Harvesting smarter decisions: overcoming biases in agronomic management by: Jeremy Boychyn MSc P.Ag, Director, Agronomy Research Extension | Alberta Grains

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If all has gone well this harvest, your grain is in the bin and plans for next year are swirling in your mind. This year you may have tried a new technology, product, variety, or management practice on your farm and are determining if that new item has a permanent place in your farm management toolbox.

With a wide variety of new products on the market, assessing their value is a complex task that requires consideration. Some of these products may bring value to your farm, while many may not.

To make decisions about new adoptions more challenging, farmers, like all humans, are susceptible to cognitive biases that can influence the perceived value of a new technology or product.

What is a cognitive bias?

A cognitive bias is a systematic error in thinking where humans simplify information to make decision-making easier. With cognitive bias, humans are heavily influenced by emotion and personal opinions and are less likely to make a decision on adopting a new product on their farm using sound data. The best way to avoid being caught by cognitive biases is to be aware of them.

Types of cognitive biases

Confirmation bias

Confirmation bias is the tendency to search for, interpret, favour, and recall information that confirms a pre-existing belief while giving less con- sideration to alternative possibilities. If someone already believes a product or tool will work or has benefits before being used, they are at higher risk of falling victim to confirmation bias.

Example:
A salesperson arrives on farm and hands the farmer a sales sheet on a particular product. The farmer saw this product at a tradeshow before. The farmer talked to their neighbour who tried it and their neighbour said it benefitted their crop. The farmer then makes the decision to give the product a try and applies 80 acres of it by splitting a field in half.

If the farmer is impacted by a confirmation bias, they might subconsciously expect to find a benefit because of their neighbour’s experience. The farmer might look for colour, height, growth, or maturity differences in the crop to indicate the product works.

Selective perception bias

Selective perception bias is the tendency to cherry-pick information that supports a belief while ignoring other information that challenges that belief. Take the same example referenced under confirmation bias. If impacted by selective perception bias, the farmer may, subconsciously, walk the field for differences and pull plants from more productive parts of the treated area and compare them to less productive parts of the field area that were untreated.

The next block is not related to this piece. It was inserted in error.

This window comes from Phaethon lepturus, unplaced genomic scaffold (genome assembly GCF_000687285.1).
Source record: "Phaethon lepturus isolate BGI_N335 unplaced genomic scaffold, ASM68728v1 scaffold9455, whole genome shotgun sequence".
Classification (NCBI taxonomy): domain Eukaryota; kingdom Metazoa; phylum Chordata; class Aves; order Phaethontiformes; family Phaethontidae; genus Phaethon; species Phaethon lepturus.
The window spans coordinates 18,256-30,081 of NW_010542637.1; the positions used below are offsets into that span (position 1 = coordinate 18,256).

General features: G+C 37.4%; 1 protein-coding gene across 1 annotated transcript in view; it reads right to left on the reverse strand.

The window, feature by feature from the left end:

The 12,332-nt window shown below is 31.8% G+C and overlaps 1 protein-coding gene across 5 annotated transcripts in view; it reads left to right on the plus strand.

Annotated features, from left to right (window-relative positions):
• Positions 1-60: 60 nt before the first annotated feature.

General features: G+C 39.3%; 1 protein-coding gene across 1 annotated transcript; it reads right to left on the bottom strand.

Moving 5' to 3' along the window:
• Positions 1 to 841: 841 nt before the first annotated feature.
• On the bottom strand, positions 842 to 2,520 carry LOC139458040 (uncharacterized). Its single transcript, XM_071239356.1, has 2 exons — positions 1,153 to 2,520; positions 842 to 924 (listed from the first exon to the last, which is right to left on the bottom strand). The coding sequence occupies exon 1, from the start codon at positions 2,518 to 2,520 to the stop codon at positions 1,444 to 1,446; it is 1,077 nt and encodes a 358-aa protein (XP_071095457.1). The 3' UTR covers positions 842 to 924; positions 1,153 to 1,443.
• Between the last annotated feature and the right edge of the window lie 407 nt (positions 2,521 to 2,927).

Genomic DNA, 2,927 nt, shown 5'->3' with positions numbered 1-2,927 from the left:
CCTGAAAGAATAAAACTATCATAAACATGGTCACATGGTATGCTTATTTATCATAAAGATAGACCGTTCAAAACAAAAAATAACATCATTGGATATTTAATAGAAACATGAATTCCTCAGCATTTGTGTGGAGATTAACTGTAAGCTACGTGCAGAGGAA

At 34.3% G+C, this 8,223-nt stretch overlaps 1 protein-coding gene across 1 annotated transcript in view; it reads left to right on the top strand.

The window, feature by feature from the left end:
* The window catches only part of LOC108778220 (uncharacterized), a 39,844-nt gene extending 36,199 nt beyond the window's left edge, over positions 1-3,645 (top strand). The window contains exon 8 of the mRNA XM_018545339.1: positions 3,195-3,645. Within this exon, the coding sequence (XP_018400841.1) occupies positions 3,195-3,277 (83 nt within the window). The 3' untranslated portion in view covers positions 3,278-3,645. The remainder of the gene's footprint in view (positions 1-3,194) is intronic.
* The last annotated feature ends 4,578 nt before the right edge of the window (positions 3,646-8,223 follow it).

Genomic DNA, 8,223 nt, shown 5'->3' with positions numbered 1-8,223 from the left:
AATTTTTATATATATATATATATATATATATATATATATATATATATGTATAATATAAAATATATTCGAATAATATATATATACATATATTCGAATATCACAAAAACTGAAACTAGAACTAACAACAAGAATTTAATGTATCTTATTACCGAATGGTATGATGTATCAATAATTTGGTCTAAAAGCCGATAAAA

Scientists and agronomists build methodology into their research to avoid selective perception bias. When collecting plant stand counts, an agronomist will ‘blindly’ throw tools behind their backs and collect data from where the tool fell to help avoid inadvertently selecting from areas influenced by their own bias.

Post-purchase rationalization

Trying a new product is an investment of time, effort, and dollars. Often, people will look for reasons to justify the purchase. This is called post-purchase rationalization. Naturally, people desire to have their efforts pay back. No one wants to spend hard-earned dollars, time and effort for new product not to work.

Ensure unbiased decision-making

So now that you know some of the bias risks involved with testing new products, how else can you ensure unbiased decision-making?

First, encourage skepticism when no replicated, randomized, third-party data exists. Always search for validated research and avoid relying on anecdotal evidence. To assess the value of a product on your farm, implement replicable and random strip trials like those implemented in the Alberta Grains Plot2Farm on-farm research program. These methods help develop strong data that can be used to make informed decisions. Avoid splitting fields or comparing treatments between two fields.

This generates unreliable data that should not be used for decision-making. To read more on how replicable field scale plots are implemented, visit Plot2Farm.com.

If you find yourself in a position where you feel bias may be impacting your perception of a new farm product, reach out to an unbiased expert. Many potential farm technologies and products have inherent risks of adoption. However, knowledge of cognitive bias and how they affect your decision-making can help guide you in the right direction.